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Luis and LauraChirichigno 

Binigi’s Cafe & Deli

Luis and Laura Chirichigno believe in family. They share their home with Luis’ parents and brother, and create homespun meals together on rare days off from their recently opened restaurant, Binigi’s Café and Deli. Their food is quintessentially Peruvian — plenty of roasted pork, chicken, black beans, yuca, sweet potatoes and plantains, as well as citrus, caramel and chocolate-inspired desserts.

The kitchen is modest, with a single iron stove. A substantial-sized deep fryer spattered with the day’s oil stands next to it. Nearby, a large griddle, holding a few half-cooked onions ready to be finished off, gently sizzles. Laura, who usually serves as baker, doubles as sauté cook in her husband’s absence. She lightly tosses sliced peppers and onions for an order of pollo a la brasa, a hot sandwich made of her homemade native bread filled with marinated, roasted chicken and topped with a tangy verde sauce. Smoke rises from the griddle as the sugars work their way out of the sizzling vegetables, creating the dish’s crisp, browned caramelization. Fresh oranges, limes and mangoes are scattered about, waiting to have their juices extracted for marinades, whitefish seviches, pico de gallos and Laura’s luscious keke de naranja — Peruvian orange cake. Soft sounds of an Andean flute echo in the background.

Aromas of cumin, perejil (Peruvian coriander) and panca chiles add to the aroma as Laura places the sandwich in a plastic-lined basket along with a cup of steamed, long-grain rice and paper-thin, fried sweet potatoes. She garnishes the combination with a twisted slice of orange. She later remarks how this dish, like many on the menu, has been passed down through many generations. Her mother-in-law is an amazing cook, she says, and in Lima, where her husband’s family is from, generational cooking is commonplace. Recipes and culinary techniques are handed down from friends, grandparents and parents — some written and some by heart. Cooking methods and ingredients appear simple, yet are saturated with enticing flavor by using “aji’s,” special Peruvian hot peppers which make their way into many authentic dishes. Laura and Luis use more than 12 varieties of these peppers in their cooking.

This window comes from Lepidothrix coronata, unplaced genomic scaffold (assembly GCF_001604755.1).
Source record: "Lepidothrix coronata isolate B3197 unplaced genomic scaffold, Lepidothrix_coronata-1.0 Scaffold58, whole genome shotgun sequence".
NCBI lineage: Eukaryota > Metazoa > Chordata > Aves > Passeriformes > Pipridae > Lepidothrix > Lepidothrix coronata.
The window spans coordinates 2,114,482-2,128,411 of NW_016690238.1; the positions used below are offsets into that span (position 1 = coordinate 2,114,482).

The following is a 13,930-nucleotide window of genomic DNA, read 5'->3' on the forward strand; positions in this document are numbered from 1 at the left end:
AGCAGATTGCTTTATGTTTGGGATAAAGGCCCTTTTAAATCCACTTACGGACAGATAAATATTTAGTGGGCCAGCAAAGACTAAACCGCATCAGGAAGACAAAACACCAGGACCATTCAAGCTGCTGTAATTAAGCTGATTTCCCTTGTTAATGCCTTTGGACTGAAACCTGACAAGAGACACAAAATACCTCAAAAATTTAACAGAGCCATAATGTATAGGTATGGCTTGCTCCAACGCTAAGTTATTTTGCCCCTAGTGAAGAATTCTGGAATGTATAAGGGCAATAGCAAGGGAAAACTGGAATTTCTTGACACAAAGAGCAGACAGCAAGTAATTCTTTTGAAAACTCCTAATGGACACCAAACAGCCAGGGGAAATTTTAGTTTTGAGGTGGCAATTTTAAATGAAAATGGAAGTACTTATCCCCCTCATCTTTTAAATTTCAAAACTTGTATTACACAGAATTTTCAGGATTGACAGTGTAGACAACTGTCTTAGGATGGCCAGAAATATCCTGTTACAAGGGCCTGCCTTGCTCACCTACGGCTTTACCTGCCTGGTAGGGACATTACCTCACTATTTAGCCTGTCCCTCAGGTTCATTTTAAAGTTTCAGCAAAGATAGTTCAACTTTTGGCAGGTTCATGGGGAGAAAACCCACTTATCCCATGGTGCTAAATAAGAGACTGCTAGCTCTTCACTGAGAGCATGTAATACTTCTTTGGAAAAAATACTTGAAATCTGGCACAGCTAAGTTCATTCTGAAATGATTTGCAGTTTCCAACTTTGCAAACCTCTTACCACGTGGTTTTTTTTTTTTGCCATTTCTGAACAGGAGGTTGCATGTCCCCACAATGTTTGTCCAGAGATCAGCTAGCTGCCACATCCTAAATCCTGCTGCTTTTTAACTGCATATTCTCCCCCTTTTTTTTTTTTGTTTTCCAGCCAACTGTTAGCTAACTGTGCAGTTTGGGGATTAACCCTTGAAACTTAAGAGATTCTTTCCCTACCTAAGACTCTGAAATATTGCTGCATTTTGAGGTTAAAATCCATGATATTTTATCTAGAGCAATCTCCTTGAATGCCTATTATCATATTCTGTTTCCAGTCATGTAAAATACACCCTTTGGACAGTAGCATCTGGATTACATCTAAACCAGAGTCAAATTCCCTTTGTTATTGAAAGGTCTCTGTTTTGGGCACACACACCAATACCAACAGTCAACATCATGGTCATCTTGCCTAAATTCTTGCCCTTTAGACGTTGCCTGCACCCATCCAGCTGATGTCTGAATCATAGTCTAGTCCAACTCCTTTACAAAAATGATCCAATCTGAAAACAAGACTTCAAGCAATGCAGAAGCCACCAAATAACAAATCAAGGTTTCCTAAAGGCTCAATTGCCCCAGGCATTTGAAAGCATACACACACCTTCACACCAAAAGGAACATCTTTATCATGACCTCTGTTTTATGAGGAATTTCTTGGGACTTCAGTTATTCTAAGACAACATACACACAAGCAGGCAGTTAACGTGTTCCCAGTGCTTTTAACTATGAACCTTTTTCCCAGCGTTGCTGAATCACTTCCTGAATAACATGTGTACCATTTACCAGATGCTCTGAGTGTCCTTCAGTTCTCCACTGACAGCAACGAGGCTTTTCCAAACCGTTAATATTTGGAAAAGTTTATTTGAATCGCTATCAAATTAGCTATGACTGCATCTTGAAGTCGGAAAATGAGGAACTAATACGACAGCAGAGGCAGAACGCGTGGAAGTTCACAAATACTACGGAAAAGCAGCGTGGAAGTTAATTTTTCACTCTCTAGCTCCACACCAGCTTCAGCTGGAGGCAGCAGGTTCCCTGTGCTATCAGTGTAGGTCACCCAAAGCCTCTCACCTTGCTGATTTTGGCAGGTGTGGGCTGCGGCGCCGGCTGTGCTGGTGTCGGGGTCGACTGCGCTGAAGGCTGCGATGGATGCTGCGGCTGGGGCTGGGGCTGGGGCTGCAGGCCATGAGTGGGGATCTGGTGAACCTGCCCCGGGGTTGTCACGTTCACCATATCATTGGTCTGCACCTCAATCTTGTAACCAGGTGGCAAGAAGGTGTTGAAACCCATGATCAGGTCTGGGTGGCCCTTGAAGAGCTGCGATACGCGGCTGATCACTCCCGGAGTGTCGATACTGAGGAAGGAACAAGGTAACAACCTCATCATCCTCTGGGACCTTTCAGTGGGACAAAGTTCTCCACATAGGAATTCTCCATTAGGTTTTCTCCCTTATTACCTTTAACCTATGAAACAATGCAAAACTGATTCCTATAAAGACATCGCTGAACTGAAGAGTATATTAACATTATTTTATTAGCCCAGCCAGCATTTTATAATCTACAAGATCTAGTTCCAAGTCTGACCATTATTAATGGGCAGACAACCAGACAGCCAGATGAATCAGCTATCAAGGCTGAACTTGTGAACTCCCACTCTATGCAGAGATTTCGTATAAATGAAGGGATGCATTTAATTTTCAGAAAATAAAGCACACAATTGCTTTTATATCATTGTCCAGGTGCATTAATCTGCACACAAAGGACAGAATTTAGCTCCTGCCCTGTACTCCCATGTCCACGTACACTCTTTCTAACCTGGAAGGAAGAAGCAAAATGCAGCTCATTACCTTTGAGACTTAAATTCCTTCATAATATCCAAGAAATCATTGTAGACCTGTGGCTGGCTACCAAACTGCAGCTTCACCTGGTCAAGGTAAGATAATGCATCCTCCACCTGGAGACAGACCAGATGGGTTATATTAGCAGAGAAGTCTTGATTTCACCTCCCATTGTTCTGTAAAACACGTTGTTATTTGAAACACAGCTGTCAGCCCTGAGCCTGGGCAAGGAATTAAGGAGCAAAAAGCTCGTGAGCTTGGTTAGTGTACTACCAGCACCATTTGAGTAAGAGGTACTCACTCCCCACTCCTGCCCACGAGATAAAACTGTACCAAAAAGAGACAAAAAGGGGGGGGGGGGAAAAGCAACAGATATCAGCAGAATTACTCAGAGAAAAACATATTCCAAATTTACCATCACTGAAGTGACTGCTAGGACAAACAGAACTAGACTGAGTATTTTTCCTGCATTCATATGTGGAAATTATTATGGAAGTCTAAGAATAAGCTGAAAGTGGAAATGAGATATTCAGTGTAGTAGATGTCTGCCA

Guiso, a chicken stew, is a one-dish wonder. It is the food that many Peruvians grew up eating and is filled with lentils, corn and potatoes. Like American stews, the recipe easily varies based on what’s in the pantry. Rice substitutes for lentils and most vegetables incorporate well. Peruvian food is modest, she says: “With Peruvian cakes, you taste the cake, not the sugar.” It is simple, family-based food. Like the crayon art by the couple’s children displayed on the restaurant’s wall, the cuisine retains its innocence and charm with a certain air of sophistication.

Binigi’s Cafe & Deli: Lunch and dinner Monday-Saturday. 7424 Brook Road. 261-2224.



Guiso
1 cup chicken, uncooked and in large dice, preferably a mixture of white and dark meat
2 tablespoons vegetable oil
2 tablespoons butter, unsalted
2 small onions, chopped
1 bell pepper, julienned
3 med. sized tomatoes, peeled and chopped
1 tablespoon cilantro, minced
1 cup uncooked long grain rice
1 tablespoon vinegar
1 cup chicken broth, preferably homemade

Combine oil and butter in a large pot until hot, but not browned. Add onion and pepper and saute for a few minutes. Add chicken and saute until browned on outside.

Add tomatoes and vinegar. Season to taste with salt and pepper. Cook for about 10 minutes. Then add rice and chicken broth. Bring to a boil uncovered, then reduce to medium low (depends on your oven) and cook until rice is done.

Stir in fresh cilantro just before serving. Taste for salt and pepper.



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